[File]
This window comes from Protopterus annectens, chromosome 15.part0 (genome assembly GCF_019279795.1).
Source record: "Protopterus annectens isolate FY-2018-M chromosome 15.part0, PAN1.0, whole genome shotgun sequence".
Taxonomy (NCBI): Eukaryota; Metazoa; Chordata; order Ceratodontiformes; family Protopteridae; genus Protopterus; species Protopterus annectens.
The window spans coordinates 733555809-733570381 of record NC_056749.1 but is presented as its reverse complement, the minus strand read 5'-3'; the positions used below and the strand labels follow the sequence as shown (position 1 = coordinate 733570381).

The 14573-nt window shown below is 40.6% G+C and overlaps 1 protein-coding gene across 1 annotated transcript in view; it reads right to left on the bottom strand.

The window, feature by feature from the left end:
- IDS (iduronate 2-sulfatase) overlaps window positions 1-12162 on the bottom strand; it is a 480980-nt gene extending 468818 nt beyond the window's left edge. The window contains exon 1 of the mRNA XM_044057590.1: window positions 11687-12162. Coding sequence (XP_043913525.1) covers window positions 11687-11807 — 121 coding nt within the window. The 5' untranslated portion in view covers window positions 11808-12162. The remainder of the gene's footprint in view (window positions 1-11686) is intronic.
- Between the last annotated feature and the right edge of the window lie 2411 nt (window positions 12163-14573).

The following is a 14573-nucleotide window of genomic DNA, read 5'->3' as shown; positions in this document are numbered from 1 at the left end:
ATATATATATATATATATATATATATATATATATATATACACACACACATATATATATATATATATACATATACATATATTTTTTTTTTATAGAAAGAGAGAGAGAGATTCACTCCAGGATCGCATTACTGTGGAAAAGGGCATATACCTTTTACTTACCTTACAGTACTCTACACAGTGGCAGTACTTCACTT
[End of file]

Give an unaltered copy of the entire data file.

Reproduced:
This window comes from Protopterus annectens, chromosome 15.part0 (genome assembly GCF_019279795.1).
Source record: "Protopterus annectens isolate FY-2018-M chromosome 15.part0, PAN1.0, whole genome shotgun sequence".
Taxonomy (NCBI): Eukaryota; Metazoa; Chordata; order Ceratodontiformes; family Protopteridae; genus Protopterus; species Protopterus annectens.
The window spans coordinates 733555809-733570381 of record NC_056749.1 but is presented as its reverse complement, the minus strand read 5'-3'; the positions used below and the strand labels follow the sequence as shown (position 1 = coordinate 733570381).

The 14573-nt window shown below is 40.6% G+C and overlaps 1 protein-coding gene across 1 annotated transcript in view; it reads right to left on the bottom strand.

The window, feature by feature from the left end:
- IDS (iduronate 2-sulfatase) overlaps window positions 1-12162 on the bottom strand; it is a 480980-nt gene extending 468818 nt beyond the window's left edge. The window contains exon 1 of the mRNA XM_044057590.1: window positions 11687-12162. Coding sequence (XP_043913525.1) covers window positions 11687-11807 — 121 coding nt within the window. The 5' untranslated portion in view covers window positions 11808-12162. The remainder of the gene's footprint in view (window positions 1-11686) is intronic.
- Between the last annotated feature and the right edge of the window lie 2411 nt (window positions 12163-14573).

The following is a 14573-nucleotide window of genomic DNA, read 5'->3' as shown; positions in this document are numbered from 1 at the left end:
ATATATATATATATATATATATATATATATATATATATACACACACACATATATATATATATATATACATATACATATATTTTTTTTTTATAGAAAGAGAGAGAGAGATTCACTCCAGGATCGCATTACTGTGGAAAAGGGCATATACCTTTTACTTACCTTACAGTACTCTACACAGTGGCAGTACTTCACTT